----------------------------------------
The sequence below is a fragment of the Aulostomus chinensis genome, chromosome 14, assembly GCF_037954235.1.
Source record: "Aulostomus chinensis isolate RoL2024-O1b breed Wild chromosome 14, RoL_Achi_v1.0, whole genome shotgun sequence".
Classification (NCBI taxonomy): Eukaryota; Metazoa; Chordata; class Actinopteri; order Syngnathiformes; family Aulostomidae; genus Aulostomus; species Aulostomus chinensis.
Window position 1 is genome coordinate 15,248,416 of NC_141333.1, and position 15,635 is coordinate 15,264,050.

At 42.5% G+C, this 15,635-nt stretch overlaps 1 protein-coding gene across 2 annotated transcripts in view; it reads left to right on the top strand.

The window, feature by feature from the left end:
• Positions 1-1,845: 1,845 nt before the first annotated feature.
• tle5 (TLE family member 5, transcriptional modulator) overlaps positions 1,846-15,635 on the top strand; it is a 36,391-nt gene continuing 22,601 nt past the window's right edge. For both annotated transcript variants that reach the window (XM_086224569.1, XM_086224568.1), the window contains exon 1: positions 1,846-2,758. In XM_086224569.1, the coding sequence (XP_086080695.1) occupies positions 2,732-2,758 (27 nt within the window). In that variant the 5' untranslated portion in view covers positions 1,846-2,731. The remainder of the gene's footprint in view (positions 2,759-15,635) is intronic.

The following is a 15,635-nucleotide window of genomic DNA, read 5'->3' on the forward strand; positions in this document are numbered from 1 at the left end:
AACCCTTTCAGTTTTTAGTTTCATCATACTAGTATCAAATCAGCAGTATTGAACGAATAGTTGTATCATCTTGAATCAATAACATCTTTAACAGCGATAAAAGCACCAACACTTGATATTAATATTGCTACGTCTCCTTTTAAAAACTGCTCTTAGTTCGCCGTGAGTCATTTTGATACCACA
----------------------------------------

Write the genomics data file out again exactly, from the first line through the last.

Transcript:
The sequence below is a fragment of the Aulostomus chinensis genome, chromosome 14, assembly GCF_037954235.1.
Source record: "Aulostomus chinensis isolate RoL2024-O1b breed Wild chromosome 14, RoL_Achi_v1.0, whole genome shotgun sequence".
Classification (NCBI taxonomy): Eukaryota; Metazoa; Chordata; class Actinopteri; order Syngnathiformes; family Aulostomidae; genus Aulostomus; species Aulostomus chinensis.
Window position 1 is genome coordinate 15,248,416 of NC_141333.1, and position 15,635 is coordinate 15,264,050.

At 42.5% G+C, this 15,635-nt stretch overlaps 1 protein-coding gene across 2 annotated transcripts in view; it reads left to right on the top strand.

The window, feature by feature from the left end:
• Positions 1-1,845: 1,845 nt before the first annotated feature.
• tle5 (TLE family member 5, transcriptional modulator) overlaps positions 1,846-15,635 on the top strand; it is a 36,391-nt gene continuing 22,601 nt past the window's right edge. For both annotated transcript variants that reach the window (XM_086224569.1, XM_086224568.1), the window contains exon 1: positions 1,846-2,758. In XM_086224569.1, the coding sequence (XP_086080695.1) occupies positions 2,732-2,758 (27 nt within the window). In that variant the 5' untranslated portion in view covers positions 1,846-2,731. The remainder of the gene's footprint in view (positions 2,759-15,635) is intronic.

The following is a 15,635-nucleotide window of genomic DNA, read 5'->3' on the forward strand; positions in this document are numbered from 1 at the left end:
AACCCTTTCAGTTTTTAGTTTCATCATACTAGTATCAAATCAGCAGTATTGAACGAATAGTTGTATCATCTTGAATCAATAACATCTTTAACAGCGATAAAAGCACCAACACTTGATATTAATATTGCTACGTCTCCTTTTAAAAACTGCTCTTAGTTCGCCGTGAGTCATTTTGATACCACA